Wednesday, June 9, 2010

Know Your Vegetables: Kohlrabi

At the Charlotte Regional Farmer's Market on Saturday morning. I spotted a fresh batch of these at the New Beginning Farm stand. A sweet little boy looked at it with wide brown eyes and asked what it was. I was happy to tell him: It's a model of the space ship that New Beginning owner Donnie Cline used to come to Earth. (For fans of Donnie, that would explain a lot, wouldn't it?)

OK, OK, then I told the kid it was kohlrabi. He seemed to like the spaceship idea better. Kids.

Kohlrabi is sort of like a cross between a turnip and a cabbage, although it belongs to the cabbage (brassica) family. Like turnips, it can be a little peppery, but it also cooks up sweet and mild.

You can cut off the little arms (they kind of remind me of lobster arms -- more trouble to suck the little meat out of them than they're worth) and you can peel the kohlrabi if it's larger or older. Succulent little fresh ones like this can be used with the peel on if you prefer. And if you get one with the leaves attached, those are edible too.

You can cut it into strips and add kohlrabi to stir-fries, or you can use it raw. Shredded kohlrabi makes a nice crunchy addition to coleslaw, or shred it and toss it with diced apples for a crunchy fruit salad.

I only had the one small one, about the size of a cue ball. I ended up dicing it, simmering it in a mixture of broth and water for about 20 minutes, and then tossing it with a fast sauce I made from sauteed wild mushrooms, some slow-cooked onions I simmered up this weekend, and a few big spoons of the tomato oil from Duke's Bread at the Atherton Market.

Next time, I think I'll try the pureed kohlrabi from Sheila Lukins' and Julee Rosso's "New Basics Cookbook." I saw an internet post that claimed it's out of this world. Which would be oddly fitting, wouldn't it?

Kohlrabi Puree
Adapted from "The New Basics Cookbook" and

4 kohlrabi bulbs, with leaves if possible
2 tablespoons olive oil
1 large onion, chopped
3 cloves garlic, minced
4 ounces fresh mushrooms
3 tablespoons cream, milk or chicken stock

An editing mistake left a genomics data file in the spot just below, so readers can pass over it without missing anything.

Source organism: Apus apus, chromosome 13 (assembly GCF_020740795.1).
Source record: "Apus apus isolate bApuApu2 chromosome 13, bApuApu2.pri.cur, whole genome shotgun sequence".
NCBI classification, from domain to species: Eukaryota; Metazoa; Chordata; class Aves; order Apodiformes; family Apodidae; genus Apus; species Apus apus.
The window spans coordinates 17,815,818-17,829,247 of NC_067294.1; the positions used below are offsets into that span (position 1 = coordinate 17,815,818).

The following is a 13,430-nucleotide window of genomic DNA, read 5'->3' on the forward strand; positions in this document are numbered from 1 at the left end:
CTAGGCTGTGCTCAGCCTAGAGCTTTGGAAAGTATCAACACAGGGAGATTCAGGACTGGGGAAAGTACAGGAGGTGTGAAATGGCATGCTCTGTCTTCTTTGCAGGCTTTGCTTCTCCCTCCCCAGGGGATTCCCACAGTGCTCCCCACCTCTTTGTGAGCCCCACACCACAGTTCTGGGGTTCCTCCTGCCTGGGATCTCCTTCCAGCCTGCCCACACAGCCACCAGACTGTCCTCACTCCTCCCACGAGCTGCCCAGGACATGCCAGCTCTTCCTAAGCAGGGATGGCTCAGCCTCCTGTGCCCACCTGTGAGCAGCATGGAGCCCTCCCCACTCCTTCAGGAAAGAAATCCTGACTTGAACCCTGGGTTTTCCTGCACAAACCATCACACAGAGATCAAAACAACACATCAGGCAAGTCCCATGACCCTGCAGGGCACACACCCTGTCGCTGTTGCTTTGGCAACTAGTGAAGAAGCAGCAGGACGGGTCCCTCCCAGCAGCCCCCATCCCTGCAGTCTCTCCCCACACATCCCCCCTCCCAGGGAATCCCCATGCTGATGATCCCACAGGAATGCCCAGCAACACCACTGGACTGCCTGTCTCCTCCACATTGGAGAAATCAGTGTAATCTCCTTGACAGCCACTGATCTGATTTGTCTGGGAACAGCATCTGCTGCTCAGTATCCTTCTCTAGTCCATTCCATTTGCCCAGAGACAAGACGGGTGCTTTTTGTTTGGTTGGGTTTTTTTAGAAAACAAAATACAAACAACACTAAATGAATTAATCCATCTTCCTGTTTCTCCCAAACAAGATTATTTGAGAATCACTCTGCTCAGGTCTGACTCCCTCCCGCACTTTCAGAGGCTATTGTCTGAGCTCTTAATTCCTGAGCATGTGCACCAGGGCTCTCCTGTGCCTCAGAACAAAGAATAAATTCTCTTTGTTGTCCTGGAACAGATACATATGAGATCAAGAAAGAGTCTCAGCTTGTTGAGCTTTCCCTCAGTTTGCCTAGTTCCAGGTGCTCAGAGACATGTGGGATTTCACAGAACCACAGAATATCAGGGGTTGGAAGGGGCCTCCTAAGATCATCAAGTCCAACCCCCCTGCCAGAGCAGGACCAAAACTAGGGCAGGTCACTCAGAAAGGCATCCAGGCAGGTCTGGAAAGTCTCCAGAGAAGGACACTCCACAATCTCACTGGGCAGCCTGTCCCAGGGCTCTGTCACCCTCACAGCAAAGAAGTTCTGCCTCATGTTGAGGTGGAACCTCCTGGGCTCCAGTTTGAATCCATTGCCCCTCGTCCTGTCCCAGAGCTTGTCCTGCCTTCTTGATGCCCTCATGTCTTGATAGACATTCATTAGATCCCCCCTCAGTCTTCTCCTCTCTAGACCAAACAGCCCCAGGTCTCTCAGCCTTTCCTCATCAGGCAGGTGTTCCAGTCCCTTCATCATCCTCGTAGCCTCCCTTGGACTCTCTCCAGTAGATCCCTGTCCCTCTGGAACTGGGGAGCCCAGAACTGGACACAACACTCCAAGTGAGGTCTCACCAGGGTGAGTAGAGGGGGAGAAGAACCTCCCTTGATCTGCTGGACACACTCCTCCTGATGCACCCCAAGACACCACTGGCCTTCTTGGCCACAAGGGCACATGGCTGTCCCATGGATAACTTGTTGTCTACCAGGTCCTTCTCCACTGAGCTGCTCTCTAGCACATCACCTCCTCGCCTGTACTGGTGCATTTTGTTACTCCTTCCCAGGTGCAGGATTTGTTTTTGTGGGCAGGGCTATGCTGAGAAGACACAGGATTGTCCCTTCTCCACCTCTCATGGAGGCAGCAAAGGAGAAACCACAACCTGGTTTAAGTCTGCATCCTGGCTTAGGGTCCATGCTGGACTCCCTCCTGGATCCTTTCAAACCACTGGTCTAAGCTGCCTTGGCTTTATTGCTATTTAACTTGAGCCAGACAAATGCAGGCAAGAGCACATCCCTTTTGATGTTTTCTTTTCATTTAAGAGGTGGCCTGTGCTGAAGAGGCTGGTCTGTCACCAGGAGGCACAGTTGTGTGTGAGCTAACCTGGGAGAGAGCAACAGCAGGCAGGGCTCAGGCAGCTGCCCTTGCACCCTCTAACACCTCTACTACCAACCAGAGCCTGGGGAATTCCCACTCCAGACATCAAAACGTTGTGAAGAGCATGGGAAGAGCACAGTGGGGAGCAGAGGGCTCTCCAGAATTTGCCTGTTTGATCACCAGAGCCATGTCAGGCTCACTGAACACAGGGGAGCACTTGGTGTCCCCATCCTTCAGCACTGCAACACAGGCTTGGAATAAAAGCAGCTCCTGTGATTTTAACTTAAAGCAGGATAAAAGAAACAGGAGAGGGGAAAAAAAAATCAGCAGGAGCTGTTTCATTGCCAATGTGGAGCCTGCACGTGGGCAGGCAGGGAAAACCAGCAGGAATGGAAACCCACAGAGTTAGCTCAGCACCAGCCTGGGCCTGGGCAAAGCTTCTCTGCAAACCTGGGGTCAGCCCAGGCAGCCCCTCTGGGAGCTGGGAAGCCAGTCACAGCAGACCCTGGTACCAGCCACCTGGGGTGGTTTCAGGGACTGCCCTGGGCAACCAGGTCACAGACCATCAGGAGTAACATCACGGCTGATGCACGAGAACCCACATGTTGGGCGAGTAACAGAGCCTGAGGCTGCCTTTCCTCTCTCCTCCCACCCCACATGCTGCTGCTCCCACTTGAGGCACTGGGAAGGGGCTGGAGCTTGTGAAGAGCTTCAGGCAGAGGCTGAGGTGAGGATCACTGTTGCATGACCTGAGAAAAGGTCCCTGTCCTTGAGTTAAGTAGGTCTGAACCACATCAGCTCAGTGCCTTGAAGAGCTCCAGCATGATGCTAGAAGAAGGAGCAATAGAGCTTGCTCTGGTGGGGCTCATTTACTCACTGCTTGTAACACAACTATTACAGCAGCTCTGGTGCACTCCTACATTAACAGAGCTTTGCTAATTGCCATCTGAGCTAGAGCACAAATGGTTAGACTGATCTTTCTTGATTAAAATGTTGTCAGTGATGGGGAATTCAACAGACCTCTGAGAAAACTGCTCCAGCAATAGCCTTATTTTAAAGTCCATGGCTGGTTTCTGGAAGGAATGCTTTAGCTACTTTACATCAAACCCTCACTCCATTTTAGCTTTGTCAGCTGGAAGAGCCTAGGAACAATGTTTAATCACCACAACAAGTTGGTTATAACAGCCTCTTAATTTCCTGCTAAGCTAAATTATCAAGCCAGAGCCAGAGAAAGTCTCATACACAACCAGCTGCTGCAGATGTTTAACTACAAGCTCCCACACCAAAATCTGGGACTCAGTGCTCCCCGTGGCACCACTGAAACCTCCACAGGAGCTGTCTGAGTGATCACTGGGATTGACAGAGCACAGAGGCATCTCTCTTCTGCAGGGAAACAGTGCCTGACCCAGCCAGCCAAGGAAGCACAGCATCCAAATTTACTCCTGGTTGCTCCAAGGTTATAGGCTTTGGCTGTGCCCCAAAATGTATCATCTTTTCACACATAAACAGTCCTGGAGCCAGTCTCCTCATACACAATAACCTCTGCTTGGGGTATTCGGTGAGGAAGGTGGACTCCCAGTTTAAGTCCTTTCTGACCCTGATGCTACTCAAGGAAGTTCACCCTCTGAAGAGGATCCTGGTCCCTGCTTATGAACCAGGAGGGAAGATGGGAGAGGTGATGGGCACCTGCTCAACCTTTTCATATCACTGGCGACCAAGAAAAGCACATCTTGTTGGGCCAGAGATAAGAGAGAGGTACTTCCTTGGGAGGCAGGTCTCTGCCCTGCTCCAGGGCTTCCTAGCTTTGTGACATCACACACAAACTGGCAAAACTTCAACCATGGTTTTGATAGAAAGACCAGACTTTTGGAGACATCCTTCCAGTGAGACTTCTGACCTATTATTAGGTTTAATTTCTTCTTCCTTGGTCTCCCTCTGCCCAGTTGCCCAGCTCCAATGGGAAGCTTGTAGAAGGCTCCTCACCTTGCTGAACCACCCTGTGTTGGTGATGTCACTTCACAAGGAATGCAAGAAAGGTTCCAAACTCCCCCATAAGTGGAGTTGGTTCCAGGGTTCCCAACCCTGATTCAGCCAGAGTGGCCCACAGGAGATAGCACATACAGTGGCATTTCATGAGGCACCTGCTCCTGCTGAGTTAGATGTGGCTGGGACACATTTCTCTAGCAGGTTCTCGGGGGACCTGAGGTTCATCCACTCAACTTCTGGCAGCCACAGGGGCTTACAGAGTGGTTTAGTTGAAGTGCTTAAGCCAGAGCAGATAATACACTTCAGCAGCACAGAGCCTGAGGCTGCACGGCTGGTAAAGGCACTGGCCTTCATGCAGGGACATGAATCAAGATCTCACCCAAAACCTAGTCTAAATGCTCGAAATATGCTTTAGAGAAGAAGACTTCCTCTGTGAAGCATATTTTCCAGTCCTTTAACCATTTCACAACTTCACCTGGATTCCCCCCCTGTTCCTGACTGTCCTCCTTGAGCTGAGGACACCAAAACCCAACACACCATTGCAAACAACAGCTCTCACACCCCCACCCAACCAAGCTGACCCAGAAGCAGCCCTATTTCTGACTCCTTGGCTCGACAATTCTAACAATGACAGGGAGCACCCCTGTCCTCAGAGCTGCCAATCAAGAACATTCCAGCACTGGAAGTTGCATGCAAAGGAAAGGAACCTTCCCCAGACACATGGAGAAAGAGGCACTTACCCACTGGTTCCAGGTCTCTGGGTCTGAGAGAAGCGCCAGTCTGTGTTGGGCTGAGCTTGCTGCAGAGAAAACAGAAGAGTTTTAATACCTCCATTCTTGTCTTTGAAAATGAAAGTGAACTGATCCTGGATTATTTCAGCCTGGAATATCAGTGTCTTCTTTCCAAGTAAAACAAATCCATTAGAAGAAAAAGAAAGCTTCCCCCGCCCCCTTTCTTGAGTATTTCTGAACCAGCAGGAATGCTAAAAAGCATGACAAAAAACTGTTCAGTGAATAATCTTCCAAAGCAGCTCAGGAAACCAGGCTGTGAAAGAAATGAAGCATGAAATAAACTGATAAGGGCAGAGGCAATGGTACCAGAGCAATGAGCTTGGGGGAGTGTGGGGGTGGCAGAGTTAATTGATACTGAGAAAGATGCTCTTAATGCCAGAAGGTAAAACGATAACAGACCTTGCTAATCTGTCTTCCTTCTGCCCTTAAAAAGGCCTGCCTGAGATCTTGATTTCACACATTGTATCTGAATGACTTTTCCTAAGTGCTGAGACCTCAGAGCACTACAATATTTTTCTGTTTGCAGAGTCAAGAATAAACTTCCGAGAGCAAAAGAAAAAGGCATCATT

Salt and pepper to taste

Trim the kohlrabi, peeling if necessary. Trim off the leaves and set aside. Cut the bulbs into 1-inch cubes.
Place the cubes in a small saucepan, cover with water, add a little salt and bring to a boil. Reduce heat and simmer 15-20 minutes, until fork-tender.
Heat the olive oil in a skillet while the kohlrabi cooks. Add the onion and cook until softened, about 5 minutes. Add the garlic and saute about 1 minute. Add the mushrooms and the kohlrabi leaves, cover and cook 5 minutes. Remove lid and cook until any liquid has evaporated. Remove from heat and set aside.
Drain the kohlrabi chunks and place in a food processor with the mushroom mixture. Puree. Season to taste with salt and pepper and return to the saucepan to rewarm before serving.
(Or puree the kohlrabi in the pan with an immersion blender. You also could leave the mushroom mixture the way it is and serve it over the kohlrabi puree.)


Anonymous said...

they make a great augratin too...

Anonymous said...

Why kill yourself with all that work?

Kohlrabi is delicious cut into slices and eaten fresh like a carrot. Keep them in a bowl of water in teh refrigerator up to a week, grazing on them as a snack. Harvest them when less than the size of a baseball though, otherwise the flesh is fibrous and woody and not as sweet.

Karen said...

To me they taste and have the consistancy similar to a raddish. My mother grew them and we would eat it raw.

Barbara Palermo said...

I know kohlrabi, but I never thought to make a puree: excellent idea!

Joe said...

It works well in a gratin with a bit of ham thrown in too!